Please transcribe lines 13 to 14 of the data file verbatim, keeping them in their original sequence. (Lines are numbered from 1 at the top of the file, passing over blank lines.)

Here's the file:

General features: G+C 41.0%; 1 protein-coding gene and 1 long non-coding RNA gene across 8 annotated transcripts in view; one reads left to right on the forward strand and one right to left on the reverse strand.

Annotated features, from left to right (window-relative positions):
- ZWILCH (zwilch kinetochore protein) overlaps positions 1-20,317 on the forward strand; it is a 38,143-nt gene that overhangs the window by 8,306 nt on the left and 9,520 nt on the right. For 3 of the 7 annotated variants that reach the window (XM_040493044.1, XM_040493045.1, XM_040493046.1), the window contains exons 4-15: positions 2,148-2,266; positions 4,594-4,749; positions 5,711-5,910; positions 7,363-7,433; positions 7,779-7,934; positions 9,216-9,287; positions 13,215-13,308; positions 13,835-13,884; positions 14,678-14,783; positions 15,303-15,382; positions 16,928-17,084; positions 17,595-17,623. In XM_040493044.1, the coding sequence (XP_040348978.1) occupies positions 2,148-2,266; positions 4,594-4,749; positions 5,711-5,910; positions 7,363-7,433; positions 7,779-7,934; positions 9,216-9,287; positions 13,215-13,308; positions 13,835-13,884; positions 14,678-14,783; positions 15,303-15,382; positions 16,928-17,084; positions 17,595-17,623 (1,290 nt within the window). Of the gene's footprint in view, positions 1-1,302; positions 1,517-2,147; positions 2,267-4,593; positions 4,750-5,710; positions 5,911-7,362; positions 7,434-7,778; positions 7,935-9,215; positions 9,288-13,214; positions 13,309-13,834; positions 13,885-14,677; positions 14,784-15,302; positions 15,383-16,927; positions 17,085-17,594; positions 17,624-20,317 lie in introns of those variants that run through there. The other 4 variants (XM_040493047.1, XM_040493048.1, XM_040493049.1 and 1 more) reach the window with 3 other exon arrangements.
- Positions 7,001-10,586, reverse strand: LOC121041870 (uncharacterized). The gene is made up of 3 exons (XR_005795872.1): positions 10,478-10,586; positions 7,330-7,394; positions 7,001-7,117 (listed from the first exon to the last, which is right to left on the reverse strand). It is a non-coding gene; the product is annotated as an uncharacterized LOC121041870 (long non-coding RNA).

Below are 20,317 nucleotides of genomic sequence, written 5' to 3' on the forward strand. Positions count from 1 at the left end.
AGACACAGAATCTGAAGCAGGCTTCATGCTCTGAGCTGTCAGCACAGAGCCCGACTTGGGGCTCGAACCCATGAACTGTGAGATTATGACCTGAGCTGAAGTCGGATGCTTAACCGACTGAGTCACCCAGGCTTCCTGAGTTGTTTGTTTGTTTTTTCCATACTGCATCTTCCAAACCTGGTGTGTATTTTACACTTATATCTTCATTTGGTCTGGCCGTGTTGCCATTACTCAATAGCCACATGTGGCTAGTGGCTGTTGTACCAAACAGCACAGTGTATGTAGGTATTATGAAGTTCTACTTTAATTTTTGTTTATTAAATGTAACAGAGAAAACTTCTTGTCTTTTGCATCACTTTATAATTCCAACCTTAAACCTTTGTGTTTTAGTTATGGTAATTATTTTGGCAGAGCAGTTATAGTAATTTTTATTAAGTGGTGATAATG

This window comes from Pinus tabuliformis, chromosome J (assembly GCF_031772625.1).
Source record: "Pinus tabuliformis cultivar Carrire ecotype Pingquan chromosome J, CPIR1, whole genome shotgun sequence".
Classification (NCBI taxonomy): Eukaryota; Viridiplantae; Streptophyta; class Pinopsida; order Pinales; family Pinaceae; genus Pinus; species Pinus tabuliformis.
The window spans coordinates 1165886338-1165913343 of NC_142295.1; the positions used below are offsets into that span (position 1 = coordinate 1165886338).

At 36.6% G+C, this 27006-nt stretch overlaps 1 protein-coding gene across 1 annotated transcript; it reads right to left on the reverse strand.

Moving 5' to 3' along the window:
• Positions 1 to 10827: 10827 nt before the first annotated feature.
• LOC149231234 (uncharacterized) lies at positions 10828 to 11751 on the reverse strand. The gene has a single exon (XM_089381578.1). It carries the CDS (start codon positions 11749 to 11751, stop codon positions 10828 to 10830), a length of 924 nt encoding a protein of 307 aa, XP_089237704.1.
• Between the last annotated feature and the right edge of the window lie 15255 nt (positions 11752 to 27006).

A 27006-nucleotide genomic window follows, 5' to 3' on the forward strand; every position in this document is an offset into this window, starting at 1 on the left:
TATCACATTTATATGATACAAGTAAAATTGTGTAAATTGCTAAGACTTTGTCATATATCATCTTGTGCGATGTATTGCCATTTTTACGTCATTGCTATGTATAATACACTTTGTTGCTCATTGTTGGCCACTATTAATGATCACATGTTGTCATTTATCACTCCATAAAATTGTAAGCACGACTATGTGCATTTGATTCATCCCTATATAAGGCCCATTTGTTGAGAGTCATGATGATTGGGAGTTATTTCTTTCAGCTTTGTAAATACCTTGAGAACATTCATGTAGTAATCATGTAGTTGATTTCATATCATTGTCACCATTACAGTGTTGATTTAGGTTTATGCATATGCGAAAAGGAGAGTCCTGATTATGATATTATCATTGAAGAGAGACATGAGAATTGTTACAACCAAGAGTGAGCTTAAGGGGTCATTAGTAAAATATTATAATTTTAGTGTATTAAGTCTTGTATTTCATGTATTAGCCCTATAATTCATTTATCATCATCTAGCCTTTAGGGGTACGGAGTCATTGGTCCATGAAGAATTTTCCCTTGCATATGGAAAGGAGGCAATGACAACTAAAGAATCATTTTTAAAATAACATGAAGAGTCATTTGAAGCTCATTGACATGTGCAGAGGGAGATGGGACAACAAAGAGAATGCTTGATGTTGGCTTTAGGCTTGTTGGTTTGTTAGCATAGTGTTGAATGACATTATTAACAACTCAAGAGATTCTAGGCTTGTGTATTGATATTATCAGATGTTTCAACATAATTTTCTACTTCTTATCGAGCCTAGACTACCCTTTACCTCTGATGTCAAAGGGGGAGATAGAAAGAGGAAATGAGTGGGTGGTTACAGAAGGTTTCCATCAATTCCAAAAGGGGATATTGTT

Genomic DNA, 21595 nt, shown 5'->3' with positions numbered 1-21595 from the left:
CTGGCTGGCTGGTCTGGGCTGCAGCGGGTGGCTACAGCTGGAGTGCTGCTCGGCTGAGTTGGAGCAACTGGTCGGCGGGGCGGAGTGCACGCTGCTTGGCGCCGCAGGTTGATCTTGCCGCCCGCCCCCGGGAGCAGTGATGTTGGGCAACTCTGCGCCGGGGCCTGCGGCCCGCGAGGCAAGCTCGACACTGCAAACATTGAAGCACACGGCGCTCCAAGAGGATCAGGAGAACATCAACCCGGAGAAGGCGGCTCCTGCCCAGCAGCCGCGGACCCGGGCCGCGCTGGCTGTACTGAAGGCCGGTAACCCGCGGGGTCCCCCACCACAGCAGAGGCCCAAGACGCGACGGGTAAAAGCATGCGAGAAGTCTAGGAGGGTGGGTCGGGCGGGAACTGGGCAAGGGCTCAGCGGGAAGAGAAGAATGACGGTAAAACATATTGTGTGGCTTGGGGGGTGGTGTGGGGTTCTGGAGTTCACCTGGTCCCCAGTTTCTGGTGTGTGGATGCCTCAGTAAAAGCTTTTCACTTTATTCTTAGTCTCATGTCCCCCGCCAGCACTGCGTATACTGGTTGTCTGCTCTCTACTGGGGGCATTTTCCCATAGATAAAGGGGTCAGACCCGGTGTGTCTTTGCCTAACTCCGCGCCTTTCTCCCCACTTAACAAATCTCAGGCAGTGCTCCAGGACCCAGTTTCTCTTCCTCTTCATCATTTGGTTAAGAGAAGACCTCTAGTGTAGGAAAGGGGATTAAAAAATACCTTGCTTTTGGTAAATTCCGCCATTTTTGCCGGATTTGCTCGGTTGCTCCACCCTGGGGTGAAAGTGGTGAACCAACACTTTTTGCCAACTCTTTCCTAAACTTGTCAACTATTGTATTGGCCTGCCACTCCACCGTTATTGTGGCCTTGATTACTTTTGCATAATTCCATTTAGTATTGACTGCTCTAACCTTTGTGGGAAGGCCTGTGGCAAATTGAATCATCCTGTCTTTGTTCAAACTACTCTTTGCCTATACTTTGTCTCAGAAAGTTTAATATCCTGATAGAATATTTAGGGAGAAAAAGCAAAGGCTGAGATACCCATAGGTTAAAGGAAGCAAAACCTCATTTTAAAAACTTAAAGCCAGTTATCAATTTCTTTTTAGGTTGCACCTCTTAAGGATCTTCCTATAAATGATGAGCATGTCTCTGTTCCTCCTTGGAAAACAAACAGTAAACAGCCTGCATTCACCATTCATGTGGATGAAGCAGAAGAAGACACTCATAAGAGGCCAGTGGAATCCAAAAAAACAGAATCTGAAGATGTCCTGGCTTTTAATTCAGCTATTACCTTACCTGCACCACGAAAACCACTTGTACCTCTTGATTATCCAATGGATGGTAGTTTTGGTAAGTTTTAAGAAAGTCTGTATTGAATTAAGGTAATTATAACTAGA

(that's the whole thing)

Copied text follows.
• Positions 1 to 10827: 10827 nt before the first annotated feature.
• LOC149231234 (uncharacterized) lies at positions 10828 to 11751 on the reverse strand. The gene has a single exon (XM_089381578.1). It carries the CDS (start codon positions 11749 to 11751, stop codon positions 10828 to 10830), a length of 924 nt encoding a protein of 307 aa, XP_089237704.1.